What Did You Just Say?
Effective ways to respond to your child's disrespect.
Your blood is boiling. You are seething with rage. Your teenage child has just uttered words of defiance to you that you would never have even dreamed of saying to your parents when you were his age.
This time he has gone too far. What he said yesterday and the day before were bad enough. But this is absolutely too much to tolerate.
As a parent, you are entitled to respect from your children. After all, is that not what the fifth of the Ten Commandments is all about? If you do not put your foot down now, what message will that send to your younger children? Won't they see that as license to copy the same disrespect they see their older sibling display?
Finally, you are feeling hurt and deeply insulted. After all you have done for this child, it is the zenith of ingratitude for him to speak to you the way he just did. Has he forgotten all of the money you have spent for his education, clothing, summer camp, etc.? Does he not remember the hours and hours you spent chauffeuring him and his friends to and from school, ball games, parties, etc.?
You are on the verge of lashing out and answering back. You are about to tell your child what you really think of him. After all, you do not want him to get the impression that he can simply get away with treating you the way he just did.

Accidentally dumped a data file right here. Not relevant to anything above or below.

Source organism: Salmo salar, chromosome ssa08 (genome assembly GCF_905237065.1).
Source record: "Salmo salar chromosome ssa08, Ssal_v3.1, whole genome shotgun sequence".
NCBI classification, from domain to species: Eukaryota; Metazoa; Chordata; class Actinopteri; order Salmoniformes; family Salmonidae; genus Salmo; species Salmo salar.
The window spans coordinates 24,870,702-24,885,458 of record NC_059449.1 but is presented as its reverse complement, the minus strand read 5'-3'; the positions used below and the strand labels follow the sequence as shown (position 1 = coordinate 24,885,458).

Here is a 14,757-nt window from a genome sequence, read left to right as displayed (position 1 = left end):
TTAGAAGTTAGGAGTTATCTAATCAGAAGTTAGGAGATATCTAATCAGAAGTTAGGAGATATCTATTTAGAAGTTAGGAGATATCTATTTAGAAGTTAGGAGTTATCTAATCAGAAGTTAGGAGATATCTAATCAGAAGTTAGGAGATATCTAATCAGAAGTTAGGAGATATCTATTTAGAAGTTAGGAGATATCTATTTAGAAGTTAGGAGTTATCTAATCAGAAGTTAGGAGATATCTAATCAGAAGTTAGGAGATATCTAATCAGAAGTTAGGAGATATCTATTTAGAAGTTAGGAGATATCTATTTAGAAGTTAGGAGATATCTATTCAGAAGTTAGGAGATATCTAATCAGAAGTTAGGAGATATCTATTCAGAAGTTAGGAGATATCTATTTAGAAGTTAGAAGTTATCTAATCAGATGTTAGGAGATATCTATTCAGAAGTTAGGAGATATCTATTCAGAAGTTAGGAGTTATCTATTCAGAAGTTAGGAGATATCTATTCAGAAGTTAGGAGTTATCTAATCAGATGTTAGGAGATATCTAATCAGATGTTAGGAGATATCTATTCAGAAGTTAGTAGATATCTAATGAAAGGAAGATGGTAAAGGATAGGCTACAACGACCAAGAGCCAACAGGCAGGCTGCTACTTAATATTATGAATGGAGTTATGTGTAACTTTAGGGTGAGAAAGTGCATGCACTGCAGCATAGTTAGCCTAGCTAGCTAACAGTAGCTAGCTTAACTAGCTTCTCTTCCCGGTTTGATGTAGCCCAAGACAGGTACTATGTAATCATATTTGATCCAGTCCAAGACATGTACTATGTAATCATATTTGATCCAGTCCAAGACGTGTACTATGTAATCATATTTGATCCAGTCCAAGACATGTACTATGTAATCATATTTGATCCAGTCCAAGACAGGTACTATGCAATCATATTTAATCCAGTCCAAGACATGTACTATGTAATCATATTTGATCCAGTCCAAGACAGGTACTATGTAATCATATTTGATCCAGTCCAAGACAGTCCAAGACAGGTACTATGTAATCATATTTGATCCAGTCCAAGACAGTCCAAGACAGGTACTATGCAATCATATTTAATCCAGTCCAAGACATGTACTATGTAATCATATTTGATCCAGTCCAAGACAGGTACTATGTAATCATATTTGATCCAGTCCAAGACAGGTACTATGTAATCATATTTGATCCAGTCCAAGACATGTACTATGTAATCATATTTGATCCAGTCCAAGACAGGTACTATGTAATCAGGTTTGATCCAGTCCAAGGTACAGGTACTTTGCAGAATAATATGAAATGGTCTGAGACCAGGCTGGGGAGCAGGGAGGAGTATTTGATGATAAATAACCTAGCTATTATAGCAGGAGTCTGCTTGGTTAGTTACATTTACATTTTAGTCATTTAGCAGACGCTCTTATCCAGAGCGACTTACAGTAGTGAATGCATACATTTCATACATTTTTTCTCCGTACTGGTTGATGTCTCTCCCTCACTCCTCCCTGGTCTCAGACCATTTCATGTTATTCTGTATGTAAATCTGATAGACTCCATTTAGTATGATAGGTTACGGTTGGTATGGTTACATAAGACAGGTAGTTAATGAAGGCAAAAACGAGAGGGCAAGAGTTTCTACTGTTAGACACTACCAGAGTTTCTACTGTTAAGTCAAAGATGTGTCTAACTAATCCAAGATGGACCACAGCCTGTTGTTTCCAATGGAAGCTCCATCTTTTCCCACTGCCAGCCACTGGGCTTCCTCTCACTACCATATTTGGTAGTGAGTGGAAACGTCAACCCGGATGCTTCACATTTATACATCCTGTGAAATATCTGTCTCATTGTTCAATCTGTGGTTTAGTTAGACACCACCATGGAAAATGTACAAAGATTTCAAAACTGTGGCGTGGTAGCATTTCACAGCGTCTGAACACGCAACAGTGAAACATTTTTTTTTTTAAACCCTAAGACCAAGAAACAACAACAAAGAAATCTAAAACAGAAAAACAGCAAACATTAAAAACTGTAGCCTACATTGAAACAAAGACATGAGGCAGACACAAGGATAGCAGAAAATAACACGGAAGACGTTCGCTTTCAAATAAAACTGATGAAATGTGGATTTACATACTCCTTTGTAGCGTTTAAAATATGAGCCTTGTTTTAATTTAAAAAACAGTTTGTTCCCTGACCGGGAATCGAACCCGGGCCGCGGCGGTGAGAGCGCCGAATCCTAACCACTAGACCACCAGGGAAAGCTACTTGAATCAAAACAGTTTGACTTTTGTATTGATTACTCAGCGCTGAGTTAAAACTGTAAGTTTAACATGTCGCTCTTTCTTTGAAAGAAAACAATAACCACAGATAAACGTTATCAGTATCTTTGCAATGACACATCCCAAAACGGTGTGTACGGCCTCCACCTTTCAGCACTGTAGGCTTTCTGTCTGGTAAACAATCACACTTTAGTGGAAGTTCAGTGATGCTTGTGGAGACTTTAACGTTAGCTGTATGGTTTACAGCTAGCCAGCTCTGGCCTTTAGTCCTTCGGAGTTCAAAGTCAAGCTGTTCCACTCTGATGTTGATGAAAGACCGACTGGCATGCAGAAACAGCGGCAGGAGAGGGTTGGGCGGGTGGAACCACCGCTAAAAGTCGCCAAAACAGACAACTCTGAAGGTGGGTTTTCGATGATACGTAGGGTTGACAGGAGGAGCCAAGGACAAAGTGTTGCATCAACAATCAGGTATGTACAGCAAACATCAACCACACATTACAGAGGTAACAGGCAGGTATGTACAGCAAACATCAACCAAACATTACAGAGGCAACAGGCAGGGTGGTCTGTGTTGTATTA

In case you have the presence of mind and self-control to hesitate before you retaliate, you may be wondering whether responding in kind is the best course of action to take. Will it really help? And if not, what else can you do? How should you respond? Why is your child acting this way and what does it mean?
THE MEANING OF DISRESPECT
Some parents believe that their child's disrespect indicates a deficit in the child's understanding of the importance of respecting parents. In order to remediate this problem, those parents launch into a lengthy discourse designed to inform and educate their ignorant offspring. Others use more forceful tactics, such as shouting, insults and threats, to drive the point home. If you are one of these parents, or, if you know someone who is, you already understand how misguided and ineffective that strategy is.
Adolescents speak disrespectfully to their parents for two reasons: they are trying to flex their muscles of autonomy, and they are acting out their feelings of resentment and anger. Responding with punitive measures, therefore, will only serve to generate more hostility within the child as well as arouse stronger urges for independence.
DEFEND YOUR SPOUSE, NOT YOURSELF
Is it never appropriate to explain to a child that his tone or comments were improper? Is it not part of a parent's responsibility to teach a child the difference between right and wrong? It is not poor chinuch (education) to allow a child to continue speaking disrespectfully to a parent?
If your child speaks to you in an insolent manner and then you make any effort to correct that misbehavior, your child can attribute purely selfish motives to your actions. Your child may assume that you are demanding a level of honor that he feels you do not deserve. You are only looking out for yourself.
If you speak up for your spouse, your child cannot attribute egocentric motives to either one of you.